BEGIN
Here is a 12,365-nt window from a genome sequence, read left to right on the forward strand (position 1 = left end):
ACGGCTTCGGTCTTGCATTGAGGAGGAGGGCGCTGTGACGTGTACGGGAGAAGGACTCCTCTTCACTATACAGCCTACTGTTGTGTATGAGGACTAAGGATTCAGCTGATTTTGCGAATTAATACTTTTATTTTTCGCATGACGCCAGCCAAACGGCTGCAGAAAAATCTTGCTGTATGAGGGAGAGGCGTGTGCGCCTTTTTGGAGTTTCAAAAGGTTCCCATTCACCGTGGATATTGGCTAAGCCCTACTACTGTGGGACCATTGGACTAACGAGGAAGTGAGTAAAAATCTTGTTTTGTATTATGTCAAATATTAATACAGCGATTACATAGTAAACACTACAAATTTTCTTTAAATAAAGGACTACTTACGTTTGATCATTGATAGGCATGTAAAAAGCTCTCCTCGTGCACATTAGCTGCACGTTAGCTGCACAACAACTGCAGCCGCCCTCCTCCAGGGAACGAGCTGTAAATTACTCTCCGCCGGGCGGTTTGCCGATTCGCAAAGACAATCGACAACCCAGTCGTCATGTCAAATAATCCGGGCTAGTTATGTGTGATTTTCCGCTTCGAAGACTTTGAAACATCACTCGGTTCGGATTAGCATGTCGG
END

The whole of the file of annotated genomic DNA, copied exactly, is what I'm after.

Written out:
Here is a 12,365-nt window from a genome sequence, read left to right on the forward strand (position 1 = left end):
ACGGCTTCGGTCTTGCATTGAGGAGGAGGGCGCTGTGACGTGTACGGGAGAAGGACTCCTCTTCACTATACAGCCTACTGTTGTGTATGAGGACTAAGGATTCAGCTGATTTTGCGAATTAATACTTTTATTTTTCGCATGACGCCAGCCAAACGGCTGCAGAAAAATCTTGCTGTATGAGGGAGAGGCGTGTGCGCCTTTTTGGAGTTTCAAAAGGTTCCCATTCACCGTGGATATTGGCTAAGCCCTACTACTGTGGGACCATTGGACTAACGAGGAAGTGAGTAAAAATCTTGTTTTGTATTATGTCAAATATTAATACAGCGATTACATAGTAAACACTACAAATTTTCTTTAAATAAAGGACTACTTACGTTTGATCATTGATAGGCATGTAAAAAGCTCTCCTCGTGCACATTAGCTGCACGTTAGCTGCACAACAACTGCAGCCGCCCTCCTCCAGGGAACGAGCTGTAAATTACTCTCCGCCGGGCGGTTTGCCGATTCGCAAAGACAATCGACAACCCAGTCGTCATGTCAAATAATCCGGGCTAGTTATGTGTGATTTTCCGCTTCGAAGACTTTGAAACATCACTCGGTTCGGATTAGCATGTCGG